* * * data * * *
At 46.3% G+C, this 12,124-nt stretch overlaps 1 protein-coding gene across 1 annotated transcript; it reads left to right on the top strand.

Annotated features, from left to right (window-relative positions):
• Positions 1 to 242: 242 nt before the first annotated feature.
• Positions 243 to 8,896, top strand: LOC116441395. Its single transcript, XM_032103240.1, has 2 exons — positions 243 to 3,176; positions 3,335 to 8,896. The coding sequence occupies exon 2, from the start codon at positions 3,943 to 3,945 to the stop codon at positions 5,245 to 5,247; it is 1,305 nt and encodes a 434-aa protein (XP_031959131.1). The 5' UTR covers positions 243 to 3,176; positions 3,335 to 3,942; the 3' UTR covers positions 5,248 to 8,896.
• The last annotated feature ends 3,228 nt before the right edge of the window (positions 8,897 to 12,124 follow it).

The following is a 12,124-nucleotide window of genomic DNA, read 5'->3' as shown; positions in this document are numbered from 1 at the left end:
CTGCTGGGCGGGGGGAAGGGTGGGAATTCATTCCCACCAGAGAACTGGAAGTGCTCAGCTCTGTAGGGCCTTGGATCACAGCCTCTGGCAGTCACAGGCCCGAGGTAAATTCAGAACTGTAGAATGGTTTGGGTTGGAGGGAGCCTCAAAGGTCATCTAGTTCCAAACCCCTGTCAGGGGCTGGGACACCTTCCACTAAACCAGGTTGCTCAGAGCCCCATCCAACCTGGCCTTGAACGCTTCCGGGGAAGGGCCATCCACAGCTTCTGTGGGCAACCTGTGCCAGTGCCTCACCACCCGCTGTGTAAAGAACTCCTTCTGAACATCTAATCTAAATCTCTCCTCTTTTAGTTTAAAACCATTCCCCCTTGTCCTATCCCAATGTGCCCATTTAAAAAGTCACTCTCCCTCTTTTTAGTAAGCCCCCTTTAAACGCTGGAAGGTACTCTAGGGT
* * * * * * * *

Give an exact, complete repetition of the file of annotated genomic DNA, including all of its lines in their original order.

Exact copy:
At 46.3% G+C, this 12,124-nt stretch overlaps 1 protein-coding gene across 1 annotated transcript; it reads left to right on the top strand.

Annotated features, from left to right (window-relative positions):
• Positions 1 to 242: 242 nt before the first annotated feature.
• Positions 243 to 8,896, top strand: LOC116441395. Its single transcript, XM_032103240.1, has 2 exons — positions 243 to 3,176; positions 3,335 to 8,896. The coding sequence occupies exon 2, from the start codon at positions 3,943 to 3,945 to the stop codon at positions 5,245 to 5,247; it is 1,305 nt and encodes a 434-aa protein (XP_031959131.1). The 5' UTR covers positions 243 to 3,176; positions 3,335 to 3,942; the 3' UTR covers positions 5,248 to 8,896.
• The last annotated feature ends 3,228 nt before the right edge of the window (positions 8,897 to 12,124 follow it).

The following is a 12,124-nucleotide window of genomic DNA, read 5'->3' as shown; positions in this document are numbered from 1 at the left end:
CTGCTGGGCGGGGGGAAGGGTGGGAATTCATTCCCACCAGAGAACTGGAAGTGCTCAGCTCTGTAGGGCCTTGGATCACAGCCTCTGGCAGTCACAGGCCCGAGGTAAATTCAGAACTGTAGAATGGTTTGGGTTGGAGGGAGCCTCAAAGGTCATCTAGTTCCAAACCCCTGTCAGGGGCTGGGACACCTTCCACTAAACCAGGTTGCTCAGAGCCCCATCCAACCTGGCCTTGAACGCTTCCGGGGAAGGGCCATCCACAGCTTCTGTGGGCAACCTGTGCCAGTGCCTCACCACCCGCTGTGTAAAGAACTCCTTCTGAACATCTAATCTAAATCTCTCCTCTTTTAGTTTAAAACCATTCCCCCTTGTCCTATCCCAATGTGCCCATTTAAAAAGTCACTCTCCCTCTTTTTAGTAAGCCCCCTTTAAACGCTGGAAGGTACTCTAGGGT